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Shooting a basketball is a split-second maneuver, and it's likely you never think about the complex movements going on inside your body. But large groups of muscles must work together when shooting a basketball, and minor injuries in any single muscle can interfere with your accuracy and cause pain.
When you shoot a basketball, you are primarily relying on the muscles of your arms to direct your shot and propel the ball forward. The triceps extend your elbow and play a major role in shooting. The biceps, by contrast, flex the elbow and are important both for aiming and for returning your arm to its normal position after shooting. The muscles of the forearm -- particularly the wrist extensors -- play a vital role by moving your wrist and opening and closing your fingers.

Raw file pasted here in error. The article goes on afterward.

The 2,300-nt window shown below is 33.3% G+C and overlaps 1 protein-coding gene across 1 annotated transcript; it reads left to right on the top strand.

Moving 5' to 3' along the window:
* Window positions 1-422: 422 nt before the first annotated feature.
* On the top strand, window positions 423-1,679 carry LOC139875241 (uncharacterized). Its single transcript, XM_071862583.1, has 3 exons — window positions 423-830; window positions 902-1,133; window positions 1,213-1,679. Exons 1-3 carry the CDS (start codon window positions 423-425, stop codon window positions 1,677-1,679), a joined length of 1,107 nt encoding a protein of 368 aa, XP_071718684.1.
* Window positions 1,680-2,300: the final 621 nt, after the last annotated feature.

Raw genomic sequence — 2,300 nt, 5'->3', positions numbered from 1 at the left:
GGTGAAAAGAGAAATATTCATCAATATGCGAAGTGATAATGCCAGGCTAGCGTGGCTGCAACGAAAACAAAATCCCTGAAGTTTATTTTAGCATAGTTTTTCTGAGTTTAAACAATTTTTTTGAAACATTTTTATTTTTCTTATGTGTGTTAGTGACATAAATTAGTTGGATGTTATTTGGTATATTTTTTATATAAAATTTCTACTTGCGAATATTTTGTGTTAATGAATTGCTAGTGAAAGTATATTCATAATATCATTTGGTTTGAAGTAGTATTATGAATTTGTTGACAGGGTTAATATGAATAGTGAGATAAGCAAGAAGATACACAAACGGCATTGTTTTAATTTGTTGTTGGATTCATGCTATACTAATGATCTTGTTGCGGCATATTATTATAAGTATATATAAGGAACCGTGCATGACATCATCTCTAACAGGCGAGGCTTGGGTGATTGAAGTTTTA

The trapezius, which is located at the collarbone, and the deltoid, which surrounds the joint of the shoulder near the arm, are the primary shoulder muscles involved in shooting a basketball. These muscles help to raise your arm and rotate your shoulders as you aim and then shoot.
The pectoral muscles help to move your arms and shoulders forward when leaning forward to shoot and release the basketball. The pectoralis major, the most visible pectoral muscle, and the pectoralis minor, which is located under the pectoralis major, both help to move your shoulders and arms forward.
There are 17 muscles in the hand, and when you grip a basketball, shift the positioning of your fingers or lose your grip, these muscles play a role. The long flexors and extensors that extend throughout the hand are the most important muscle group involved in shooting a basketball.
While you don't have to use your legs to shoot a basketball, proper form requires that your quadriceps be engaged to bend your knees. When you jump while shooting, the calves work to bend your feet to give you momentum.